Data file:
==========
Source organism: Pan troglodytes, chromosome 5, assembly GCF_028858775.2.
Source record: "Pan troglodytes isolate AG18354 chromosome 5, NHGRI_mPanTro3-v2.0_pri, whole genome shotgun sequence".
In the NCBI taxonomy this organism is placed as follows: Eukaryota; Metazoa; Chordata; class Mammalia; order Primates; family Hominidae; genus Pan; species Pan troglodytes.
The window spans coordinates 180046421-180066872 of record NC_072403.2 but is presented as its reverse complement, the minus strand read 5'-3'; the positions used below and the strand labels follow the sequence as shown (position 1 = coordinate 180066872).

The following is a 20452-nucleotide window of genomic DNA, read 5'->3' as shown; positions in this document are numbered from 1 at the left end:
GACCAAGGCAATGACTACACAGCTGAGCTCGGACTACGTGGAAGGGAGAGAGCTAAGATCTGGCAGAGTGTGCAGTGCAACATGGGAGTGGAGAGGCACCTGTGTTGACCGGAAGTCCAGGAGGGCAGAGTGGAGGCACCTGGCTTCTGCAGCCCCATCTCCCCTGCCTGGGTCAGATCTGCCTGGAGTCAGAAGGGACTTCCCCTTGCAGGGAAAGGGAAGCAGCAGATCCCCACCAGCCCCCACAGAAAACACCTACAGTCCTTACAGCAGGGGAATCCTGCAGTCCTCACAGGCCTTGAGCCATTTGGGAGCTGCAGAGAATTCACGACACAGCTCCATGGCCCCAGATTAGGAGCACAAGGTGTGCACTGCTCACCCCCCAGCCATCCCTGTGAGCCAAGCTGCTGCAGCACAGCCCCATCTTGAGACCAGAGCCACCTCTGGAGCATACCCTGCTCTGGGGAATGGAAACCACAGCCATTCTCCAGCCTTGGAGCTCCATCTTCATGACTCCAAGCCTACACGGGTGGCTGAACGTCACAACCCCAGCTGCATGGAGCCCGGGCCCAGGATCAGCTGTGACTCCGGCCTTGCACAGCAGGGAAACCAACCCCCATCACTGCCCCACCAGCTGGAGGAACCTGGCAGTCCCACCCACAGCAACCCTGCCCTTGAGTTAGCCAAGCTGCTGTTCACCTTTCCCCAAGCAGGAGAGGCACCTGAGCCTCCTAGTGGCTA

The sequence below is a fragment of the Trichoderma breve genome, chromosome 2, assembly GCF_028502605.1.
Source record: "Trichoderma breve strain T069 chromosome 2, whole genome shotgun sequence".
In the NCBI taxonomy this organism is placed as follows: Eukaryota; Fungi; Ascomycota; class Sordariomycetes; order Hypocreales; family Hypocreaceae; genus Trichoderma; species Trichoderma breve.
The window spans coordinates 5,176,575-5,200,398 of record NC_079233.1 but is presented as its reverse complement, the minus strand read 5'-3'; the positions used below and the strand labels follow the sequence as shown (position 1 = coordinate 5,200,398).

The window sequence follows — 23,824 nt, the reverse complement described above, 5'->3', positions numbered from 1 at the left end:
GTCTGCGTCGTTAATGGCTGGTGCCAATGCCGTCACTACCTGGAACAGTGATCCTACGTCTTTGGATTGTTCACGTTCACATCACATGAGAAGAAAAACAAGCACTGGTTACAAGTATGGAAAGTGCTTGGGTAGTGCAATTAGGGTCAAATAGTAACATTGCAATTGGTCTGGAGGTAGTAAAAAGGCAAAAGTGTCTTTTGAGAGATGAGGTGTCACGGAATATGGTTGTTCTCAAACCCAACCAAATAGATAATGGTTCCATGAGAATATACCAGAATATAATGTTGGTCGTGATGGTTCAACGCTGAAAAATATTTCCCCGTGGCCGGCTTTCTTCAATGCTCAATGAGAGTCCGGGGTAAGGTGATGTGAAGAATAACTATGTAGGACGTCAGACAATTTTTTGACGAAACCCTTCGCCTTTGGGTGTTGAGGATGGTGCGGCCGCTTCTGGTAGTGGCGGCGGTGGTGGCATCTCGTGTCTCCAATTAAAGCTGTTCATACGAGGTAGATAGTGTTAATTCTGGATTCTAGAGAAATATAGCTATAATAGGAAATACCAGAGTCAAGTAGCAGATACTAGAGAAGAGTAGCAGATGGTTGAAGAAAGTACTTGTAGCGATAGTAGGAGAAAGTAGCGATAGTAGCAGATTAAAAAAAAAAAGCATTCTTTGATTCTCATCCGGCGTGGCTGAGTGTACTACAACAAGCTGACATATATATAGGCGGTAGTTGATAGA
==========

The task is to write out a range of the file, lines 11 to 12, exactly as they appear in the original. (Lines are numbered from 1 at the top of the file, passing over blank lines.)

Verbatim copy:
The window sequence follows — 23,824 nt, the reverse complement described above, 5'->3', positions numbered from 1 at the left end:
GTCTGCGTCGTTAATGGCTGGTGCCAATGCCGTCACTACCTGGAACAGTGATCCTACGTCTTTGGATTGTTCACGTTCACATCACATGAGAAGAAAAACAAGCACTGGTTACAAGTATGGAAAGTGCTTGGGTAGTGCAATTAGGGTCAAATAGTAACATTGCAATTGGTCTGGAGGTAGTAAAAAGGCAAAAGTGTCTTTTGAGAGATGAGGTGTCACGGAATATGGTTGTTCTCAAACCCAACCAAATAGATAATGGTTCCATGAGAATATACCAGAATATAATGTTGGTCGTGATGGTTCAACGCTGAAAAATATTTCCCCGTGGCCGGCTTTCTTCAATGCTCAATGAGAGTCCGGGGTAAGGTGATGTGAAGAATAACTATGTAGGACGTCAGACAATTTTTTGACGAAACCCTTCGCCTTTGGGTGTTGAGGATGGTGCGGCCGCTTCTGGTAGTGGCGGCGGTGGTGGCATCTCGTGTCTCCAATTAAAGCTGTTCATACGAGGTAGATAGTGTTAATTCTGGATTCTAGAGAAATATAGCTATAATAGGAAATACCAGAGTCAAGTAGCAGATACTAGAGAAGAGTAGCAGATGGTTGAAGAAAGTACTTGTAGCGATAGTAGGAGAAAGTAGCGATAGTAGCAGATTAAAAAAAAAAAGCATTCTTTGATTCTCATCCGGCGTGGCTGAGTGTACTACAACAAGCTGACATATATATAGGCGGTAGTTGATAGA